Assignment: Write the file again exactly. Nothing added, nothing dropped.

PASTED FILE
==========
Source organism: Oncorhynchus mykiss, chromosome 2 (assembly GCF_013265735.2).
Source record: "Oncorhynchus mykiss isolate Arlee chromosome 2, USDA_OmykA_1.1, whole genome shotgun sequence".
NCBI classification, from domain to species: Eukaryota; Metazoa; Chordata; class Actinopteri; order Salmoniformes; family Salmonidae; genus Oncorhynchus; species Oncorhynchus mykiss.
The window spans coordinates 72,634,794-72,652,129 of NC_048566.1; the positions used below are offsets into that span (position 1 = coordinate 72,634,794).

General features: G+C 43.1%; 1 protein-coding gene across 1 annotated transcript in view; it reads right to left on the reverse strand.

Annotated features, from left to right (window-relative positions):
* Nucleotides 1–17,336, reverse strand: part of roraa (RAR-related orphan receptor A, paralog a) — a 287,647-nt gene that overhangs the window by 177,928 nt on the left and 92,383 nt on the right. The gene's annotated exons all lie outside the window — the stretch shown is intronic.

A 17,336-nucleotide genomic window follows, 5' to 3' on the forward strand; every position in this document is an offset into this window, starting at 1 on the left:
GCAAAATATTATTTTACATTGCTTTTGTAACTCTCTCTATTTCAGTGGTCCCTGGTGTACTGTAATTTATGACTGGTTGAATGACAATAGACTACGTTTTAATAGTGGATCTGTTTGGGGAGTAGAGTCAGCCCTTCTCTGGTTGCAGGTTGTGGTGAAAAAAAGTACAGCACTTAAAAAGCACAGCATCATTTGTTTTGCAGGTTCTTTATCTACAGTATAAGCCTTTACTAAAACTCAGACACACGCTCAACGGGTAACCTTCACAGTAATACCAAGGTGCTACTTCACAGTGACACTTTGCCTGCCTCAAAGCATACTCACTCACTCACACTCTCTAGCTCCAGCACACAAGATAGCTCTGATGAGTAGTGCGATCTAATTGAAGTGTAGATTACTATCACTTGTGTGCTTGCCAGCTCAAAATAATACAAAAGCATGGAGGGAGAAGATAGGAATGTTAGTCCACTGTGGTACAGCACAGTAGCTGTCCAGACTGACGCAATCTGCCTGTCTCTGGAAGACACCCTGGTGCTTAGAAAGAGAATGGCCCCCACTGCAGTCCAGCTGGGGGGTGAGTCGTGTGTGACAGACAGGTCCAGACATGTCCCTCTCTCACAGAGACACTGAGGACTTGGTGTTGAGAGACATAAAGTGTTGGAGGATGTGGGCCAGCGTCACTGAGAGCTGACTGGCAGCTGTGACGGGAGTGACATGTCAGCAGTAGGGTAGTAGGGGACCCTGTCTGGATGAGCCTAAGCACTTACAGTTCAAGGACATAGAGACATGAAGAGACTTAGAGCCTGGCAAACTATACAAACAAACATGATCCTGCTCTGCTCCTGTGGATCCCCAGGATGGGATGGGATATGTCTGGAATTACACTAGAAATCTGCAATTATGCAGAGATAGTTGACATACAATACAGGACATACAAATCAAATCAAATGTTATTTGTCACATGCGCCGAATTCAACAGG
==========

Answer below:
Source organism: Oncorhynchus mykiss, chromosome 2 (assembly GCF_013265735.2).
Source record: "Oncorhynchus mykiss isolate Arlee chromosome 2, USDA_OmykA_1.1, whole genome shotgun sequence".
NCBI classification, from domain to species: Eukaryota; Metazoa; Chordata; class Actinopteri; order Salmoniformes; family Salmonidae; genus Oncorhynchus; species Oncorhynchus mykiss.
The window spans coordinates 72,634,794-72,652,129 of NC_048566.1; the positions used below are offsets into that span (position 1 = coordinate 72,634,794).

General features: G+C 43.1%; 1 protein-coding gene across 1 annotated transcript in view; it reads right to left on the reverse strand.

Annotated features, from left to right (window-relative positions):
* Nucleotides 1–17,336, reverse strand: part of roraa (RAR-related orphan receptor A, paralog a) — a 287,647-nt gene that overhangs the window by 177,928 nt on the left and 92,383 nt on the right. The gene's annotated exons all lie outside the window — the stretch shown is intronic.

A 17,336-nucleotide genomic window follows, 5' to 3' on the forward strand; every position in this document is an offset into this window, starting at 1 on the left:
GCAAAATATTATTTTACATTGCTTTTGTAACTCTCTCTATTTCAGTGGTCCCTGGTGTACTGTAATTTATGACTGGTTGAATGACAATAGACTACGTTTTAATAGTGGATCTGTTTGGGGAGTAGAGTCAGCCCTTCTCTGGTTGCAGGTTGTGGTGAAAAAAAGTACAGCACTTAAAAAGCACAGCATCATTTGTTTTGCAGGTTCTTTATCTACAGTATAAGCCTTTACTAAAACTCAGACACACGCTCAACGGGTAACCTTCACAGTAATACCAAGGTGCTACTTCACAGTGACACTTTGCCTGCCTCAAAGCATACTCACTCACTCACACTCTCTAGCTCCAGCACACAAGATAGCTCTGATGAGTAGTGCGATCTAATTGAAGTGTAGATTACTATCACTTGTGTGCTTGCCAGCTCAAAATAATACAAAAGCATGGAGGGAGAAGATAGGAATGTTAGTCCACTGTGGTACAGCACAGTAGCTGTCCAGACTGACGCAATCTGCCTGTCTCTGGAAGACACCCTGGTGCTTAGAAAGAGAATGGCCCCCACTGCAGTCCAGCTGGGGGGTGAGTCGTGTGTGACAGACAGGTCCAGACATGTCCCTCTCTCACAGAGACACTGAGGACTTGGTGTTGAGAGACATAAAGTGTTGGAGGATGTGGGCCAGCGTCACTGAGAGCTGACTGGCAGCTGTGACGGGAGTGACATGTCAGCAGTAGGGTAGTAGGGGACCCTGTCTGGATGAGCCTAAGCACTTACAGTTCAAGGACATAGAGACATGAAGAGACTTAGAGCCTGGCAAACTATACAAACAAACATGATCCTGCTCTGCTCCTGTGGATCCCCAGGATGGGATGGGATATGTCTGGAATTACACTAGAAATCTGCAATTATGCAGAGATAGTTGACATACAATACAGGACATACAAATCAAATCAAATGTTATTTGTCACATGCGCCGAATTCAACAGG